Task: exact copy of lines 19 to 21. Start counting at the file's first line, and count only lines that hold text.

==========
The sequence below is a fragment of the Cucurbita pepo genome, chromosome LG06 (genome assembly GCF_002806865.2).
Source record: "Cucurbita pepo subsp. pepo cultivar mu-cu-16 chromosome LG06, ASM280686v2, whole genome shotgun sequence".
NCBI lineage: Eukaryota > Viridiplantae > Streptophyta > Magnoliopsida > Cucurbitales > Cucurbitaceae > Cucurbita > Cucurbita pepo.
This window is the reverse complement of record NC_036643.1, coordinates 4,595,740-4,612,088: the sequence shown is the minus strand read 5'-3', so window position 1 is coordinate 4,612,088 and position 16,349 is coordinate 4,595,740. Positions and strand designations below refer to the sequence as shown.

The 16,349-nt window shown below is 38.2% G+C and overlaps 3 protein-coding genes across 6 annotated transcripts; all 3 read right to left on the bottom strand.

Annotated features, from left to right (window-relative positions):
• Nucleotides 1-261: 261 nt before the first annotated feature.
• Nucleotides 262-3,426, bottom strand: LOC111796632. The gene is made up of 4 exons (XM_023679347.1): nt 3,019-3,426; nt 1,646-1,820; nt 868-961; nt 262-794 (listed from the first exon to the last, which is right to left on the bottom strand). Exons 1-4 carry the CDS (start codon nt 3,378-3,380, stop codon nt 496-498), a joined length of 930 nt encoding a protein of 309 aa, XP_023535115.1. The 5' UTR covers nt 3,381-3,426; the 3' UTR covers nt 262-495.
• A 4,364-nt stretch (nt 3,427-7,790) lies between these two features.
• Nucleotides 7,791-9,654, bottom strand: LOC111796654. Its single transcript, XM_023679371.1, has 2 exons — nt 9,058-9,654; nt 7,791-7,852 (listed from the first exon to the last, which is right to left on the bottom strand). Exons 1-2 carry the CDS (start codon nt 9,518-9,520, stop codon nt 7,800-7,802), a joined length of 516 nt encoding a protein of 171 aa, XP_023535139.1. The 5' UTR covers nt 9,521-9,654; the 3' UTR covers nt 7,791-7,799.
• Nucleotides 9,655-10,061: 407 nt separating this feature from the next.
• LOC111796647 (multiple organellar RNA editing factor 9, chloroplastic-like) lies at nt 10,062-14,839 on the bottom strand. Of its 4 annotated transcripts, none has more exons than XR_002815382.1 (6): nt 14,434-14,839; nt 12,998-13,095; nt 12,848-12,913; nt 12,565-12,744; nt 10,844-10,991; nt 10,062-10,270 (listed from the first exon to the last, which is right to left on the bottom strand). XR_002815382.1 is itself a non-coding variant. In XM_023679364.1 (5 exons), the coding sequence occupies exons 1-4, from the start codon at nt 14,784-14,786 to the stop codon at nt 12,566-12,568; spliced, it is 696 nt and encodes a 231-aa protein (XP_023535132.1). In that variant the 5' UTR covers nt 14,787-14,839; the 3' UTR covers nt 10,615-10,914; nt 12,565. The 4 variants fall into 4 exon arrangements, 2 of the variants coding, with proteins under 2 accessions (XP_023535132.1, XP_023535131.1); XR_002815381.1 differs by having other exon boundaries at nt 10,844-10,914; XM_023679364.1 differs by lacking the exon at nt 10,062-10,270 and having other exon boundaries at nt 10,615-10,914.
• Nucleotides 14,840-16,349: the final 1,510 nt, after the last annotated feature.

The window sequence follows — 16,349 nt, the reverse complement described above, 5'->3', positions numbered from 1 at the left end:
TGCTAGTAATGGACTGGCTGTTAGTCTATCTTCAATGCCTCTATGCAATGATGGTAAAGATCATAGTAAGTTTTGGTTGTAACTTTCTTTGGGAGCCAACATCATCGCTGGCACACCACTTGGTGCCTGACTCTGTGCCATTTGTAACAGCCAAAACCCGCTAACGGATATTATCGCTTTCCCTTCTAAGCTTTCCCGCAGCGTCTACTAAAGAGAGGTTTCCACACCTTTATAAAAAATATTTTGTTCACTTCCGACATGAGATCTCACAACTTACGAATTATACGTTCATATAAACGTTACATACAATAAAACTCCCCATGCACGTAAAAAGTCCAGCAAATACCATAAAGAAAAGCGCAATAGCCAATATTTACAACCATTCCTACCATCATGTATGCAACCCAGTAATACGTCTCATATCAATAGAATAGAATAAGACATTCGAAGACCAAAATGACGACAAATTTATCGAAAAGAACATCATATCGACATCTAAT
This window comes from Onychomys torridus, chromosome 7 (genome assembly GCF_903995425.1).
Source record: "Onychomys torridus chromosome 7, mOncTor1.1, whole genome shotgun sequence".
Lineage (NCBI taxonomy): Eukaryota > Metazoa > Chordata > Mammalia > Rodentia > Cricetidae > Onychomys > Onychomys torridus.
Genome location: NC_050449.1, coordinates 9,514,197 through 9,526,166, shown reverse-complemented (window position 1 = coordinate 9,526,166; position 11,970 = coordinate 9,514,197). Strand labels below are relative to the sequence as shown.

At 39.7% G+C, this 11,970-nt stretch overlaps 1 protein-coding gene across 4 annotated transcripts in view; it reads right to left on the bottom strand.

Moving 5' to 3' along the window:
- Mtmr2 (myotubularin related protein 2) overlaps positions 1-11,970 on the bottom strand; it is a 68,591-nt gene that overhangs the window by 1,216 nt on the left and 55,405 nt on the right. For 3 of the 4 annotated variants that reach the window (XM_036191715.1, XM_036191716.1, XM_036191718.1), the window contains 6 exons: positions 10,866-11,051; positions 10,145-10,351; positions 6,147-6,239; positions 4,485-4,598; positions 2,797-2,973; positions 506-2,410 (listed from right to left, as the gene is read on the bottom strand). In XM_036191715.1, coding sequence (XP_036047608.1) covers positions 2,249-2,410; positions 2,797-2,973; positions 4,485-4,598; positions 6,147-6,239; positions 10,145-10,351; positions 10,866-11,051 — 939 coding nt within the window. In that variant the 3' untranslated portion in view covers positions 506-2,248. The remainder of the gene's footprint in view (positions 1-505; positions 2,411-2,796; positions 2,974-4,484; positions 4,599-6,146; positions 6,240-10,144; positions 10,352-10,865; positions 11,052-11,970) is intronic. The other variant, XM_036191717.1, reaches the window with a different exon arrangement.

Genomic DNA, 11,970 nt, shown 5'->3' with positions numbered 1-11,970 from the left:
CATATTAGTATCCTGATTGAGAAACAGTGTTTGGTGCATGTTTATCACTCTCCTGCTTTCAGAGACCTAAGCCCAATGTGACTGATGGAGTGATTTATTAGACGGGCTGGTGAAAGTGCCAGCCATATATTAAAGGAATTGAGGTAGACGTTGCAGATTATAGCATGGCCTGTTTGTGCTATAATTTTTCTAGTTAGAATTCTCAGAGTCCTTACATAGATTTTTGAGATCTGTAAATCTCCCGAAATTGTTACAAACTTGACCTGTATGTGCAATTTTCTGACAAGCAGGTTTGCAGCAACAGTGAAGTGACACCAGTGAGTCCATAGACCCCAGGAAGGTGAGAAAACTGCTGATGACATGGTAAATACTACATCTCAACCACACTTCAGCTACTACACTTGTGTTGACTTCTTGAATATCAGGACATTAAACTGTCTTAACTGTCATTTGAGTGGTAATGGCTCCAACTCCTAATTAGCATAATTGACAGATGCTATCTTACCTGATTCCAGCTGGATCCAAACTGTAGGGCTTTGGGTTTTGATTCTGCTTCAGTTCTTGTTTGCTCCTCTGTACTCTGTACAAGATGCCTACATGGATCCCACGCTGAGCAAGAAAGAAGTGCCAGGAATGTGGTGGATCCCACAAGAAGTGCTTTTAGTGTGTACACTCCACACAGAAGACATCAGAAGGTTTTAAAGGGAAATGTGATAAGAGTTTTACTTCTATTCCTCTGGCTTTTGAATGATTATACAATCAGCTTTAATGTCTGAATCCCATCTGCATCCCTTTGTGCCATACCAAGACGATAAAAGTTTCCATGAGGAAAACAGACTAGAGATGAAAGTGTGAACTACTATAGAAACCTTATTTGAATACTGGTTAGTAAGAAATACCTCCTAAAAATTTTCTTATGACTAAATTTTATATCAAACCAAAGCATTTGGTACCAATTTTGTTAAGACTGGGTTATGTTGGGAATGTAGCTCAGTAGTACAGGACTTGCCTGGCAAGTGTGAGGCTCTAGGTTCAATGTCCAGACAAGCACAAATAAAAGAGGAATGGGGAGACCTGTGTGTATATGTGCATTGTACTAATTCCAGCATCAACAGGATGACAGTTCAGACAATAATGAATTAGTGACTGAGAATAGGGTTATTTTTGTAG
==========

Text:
Genome location: NC_050449.1, coordinates 9,514,197 through 9,526,166, shown reverse-complemented (window position 1 = coordinate 9,526,166; position 11,970 = coordinate 9,514,197). Strand labels below are relative to the sequence as shown.

At 39.7% G+C, this 11,970-nt stretch overlaps 1 protein-coding gene across 4 annotated transcripts in view; it reads right to left on the bottom strand.

Moving 5' to 3' along the window: